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Thread: If Bodie can race on one ski, why can't I????

  1. #31
    Senior Member jclose8's Avatar
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    vis128, don't argue with Gurus.[/b]
    :mrgreen: :mrgreen: :mrgreen: Touche...

    Sorry guys.... I got carried away.
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  2. #32
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    Bottom line- set the DIN where it needs to be to keep you from pre-releasing-yet will protect you in a major fall.[/b]
    Years ago when I went by the "Chart" one ski popped off cruising down a green road when the ski caught an edge. That was the last time I adheared to the "Chart". Enlighten me, how does boot length fit into the binding DIN equation?
    LB
    WAL18

  3. #33
    Senior Member jclose8's Avatar
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    Years ago when I went by the "Chart" one ski popped off cruising down a green road when the ski caught an edge. That was the last time I adheared to the "Chart". Enlighten me, how does boot length fit into the binding DIN equation?[/b]
    It relates to the leverage generated. All other things being equal, a longer boot sole = lower release setting.
    OREDOCK BREWING COMPANY SKI BUMS
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  4. #34
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    Years ago when I went by the "Chart" one ski popped off cruising down a green road when the ski caught an edge. That was the last time I adheared to the "Chart". Enlighten me, how does boot length fit into the binding DIN equation?[/b]
    Take another look at the chart. The horizontal axis is boot length, the vertical is height/weight. The reason teh boot length matters is that the DIN setting is a spring tension, and for a given torque force for twisting the boot out, either twisting the toe out horizontally, or twisting the heel out vertically, the length of the lever, teh boot sole, will require a different spring tension. So the same twisting force for a long boot will need less spring tension than a shorter boot, which is a shorter lever.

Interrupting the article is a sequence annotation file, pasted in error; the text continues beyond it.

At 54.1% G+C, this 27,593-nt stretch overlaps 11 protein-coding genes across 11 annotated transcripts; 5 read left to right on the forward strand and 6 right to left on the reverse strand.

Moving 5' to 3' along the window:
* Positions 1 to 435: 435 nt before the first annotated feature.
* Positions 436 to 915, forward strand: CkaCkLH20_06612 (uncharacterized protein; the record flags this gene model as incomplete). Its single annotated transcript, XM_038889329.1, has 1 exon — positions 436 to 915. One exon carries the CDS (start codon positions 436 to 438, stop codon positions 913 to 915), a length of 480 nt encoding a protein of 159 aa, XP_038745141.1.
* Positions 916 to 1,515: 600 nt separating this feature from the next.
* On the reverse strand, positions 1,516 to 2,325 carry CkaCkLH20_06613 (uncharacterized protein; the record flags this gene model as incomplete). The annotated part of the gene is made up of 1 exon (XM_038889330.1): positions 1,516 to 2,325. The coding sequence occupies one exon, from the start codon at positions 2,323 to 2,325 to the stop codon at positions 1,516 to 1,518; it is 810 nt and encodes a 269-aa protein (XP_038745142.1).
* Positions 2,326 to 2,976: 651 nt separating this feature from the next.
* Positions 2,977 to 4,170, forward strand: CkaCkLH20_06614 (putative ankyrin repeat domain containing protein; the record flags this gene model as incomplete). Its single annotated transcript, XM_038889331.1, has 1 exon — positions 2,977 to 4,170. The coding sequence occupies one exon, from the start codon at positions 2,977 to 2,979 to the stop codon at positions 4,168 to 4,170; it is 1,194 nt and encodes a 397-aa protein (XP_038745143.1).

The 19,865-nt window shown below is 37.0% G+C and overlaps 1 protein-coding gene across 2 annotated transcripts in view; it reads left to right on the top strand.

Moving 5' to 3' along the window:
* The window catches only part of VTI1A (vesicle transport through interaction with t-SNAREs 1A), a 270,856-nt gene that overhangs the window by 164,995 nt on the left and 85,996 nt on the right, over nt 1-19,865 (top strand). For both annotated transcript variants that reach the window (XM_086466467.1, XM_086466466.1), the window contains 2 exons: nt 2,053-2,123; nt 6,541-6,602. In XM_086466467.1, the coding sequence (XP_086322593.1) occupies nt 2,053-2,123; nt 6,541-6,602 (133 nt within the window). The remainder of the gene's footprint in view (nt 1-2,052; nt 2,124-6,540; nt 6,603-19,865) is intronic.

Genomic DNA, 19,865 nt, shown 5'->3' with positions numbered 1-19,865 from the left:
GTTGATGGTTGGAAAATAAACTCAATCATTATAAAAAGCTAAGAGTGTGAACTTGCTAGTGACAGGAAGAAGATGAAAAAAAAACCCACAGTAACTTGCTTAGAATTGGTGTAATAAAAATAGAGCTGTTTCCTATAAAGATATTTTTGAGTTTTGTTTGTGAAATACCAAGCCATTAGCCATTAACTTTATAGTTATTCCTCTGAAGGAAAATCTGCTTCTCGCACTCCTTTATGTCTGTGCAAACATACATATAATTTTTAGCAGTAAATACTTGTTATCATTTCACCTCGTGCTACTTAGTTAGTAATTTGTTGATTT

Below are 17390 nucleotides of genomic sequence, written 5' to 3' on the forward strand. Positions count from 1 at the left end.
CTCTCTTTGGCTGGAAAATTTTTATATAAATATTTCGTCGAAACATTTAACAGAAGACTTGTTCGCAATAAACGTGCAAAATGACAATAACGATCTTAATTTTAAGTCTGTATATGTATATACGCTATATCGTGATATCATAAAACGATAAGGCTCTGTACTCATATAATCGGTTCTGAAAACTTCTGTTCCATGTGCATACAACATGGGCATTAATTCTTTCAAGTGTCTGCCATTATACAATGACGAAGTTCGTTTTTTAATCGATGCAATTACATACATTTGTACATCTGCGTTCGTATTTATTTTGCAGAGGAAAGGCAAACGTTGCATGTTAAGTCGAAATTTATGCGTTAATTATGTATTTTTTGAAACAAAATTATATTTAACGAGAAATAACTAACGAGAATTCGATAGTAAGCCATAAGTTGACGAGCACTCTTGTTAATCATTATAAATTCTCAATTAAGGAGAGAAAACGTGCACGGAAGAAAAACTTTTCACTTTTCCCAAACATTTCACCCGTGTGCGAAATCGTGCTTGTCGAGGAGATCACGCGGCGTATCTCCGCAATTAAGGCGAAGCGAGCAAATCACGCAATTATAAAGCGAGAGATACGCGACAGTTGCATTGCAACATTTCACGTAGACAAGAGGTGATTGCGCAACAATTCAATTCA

I agree, it does seem weird how bindings set according to the recommendations can twist out at low speeds and apparently low forces. This has been one of the challenges in design over the years, since the trauma threshold for slow, twisting falls is lower than for higher speed dynamic loads. It seems contradictory, but it is so, the leg "system" is stronger in higher speed, high frequency loading. Note that many of the common ligament injuries result from low speed, twisting or backward falls. So, you actually want your binding to let go at a lower setting going slow than when your running fast.

  5. #35
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    First, a DIN number without a sole length is useless. Same height, weight and skill skiers' DIN varies 2 DIn over the sole length range.

    I'm just curious as to how you ended up at 8 to start off with. The chart says you'd have to be over 210 lb. or over 6'5" tall. I know many racers set higher, and also more expert skiers set higher, but at 175 lb. you'd have very short boot soles, very high skill level, or be quite youthful. :)

    The pre-release - what were the circumstances of the release?

    Thanks,[/b]
    The sole lenth is 305, and the din was set by the ski shop that mounted the bindings, based on ability level.
    The pre-release happened on the course when the downhill ski released in the middle of a turn while on edge.
    My previous injury was the result of being blindsided by another skier, a collision I still have no memory of. It left me unconcious with aconcussion.

  6. #36
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    The sole lenth is 305, and the din was set by the ski shop that mounted the bindings, based on ability level.
    The pre-release happened on the course when the downhill ski released in the middle of a turn while on edge.
    My previous injury was the result of being blindsided by another skier, a collision I still have no memory of. It left me unconcious with aconcussion.[/b]

    Man I haven't seen a sole length of 305 in awhile... lucky :'( I'm at 350

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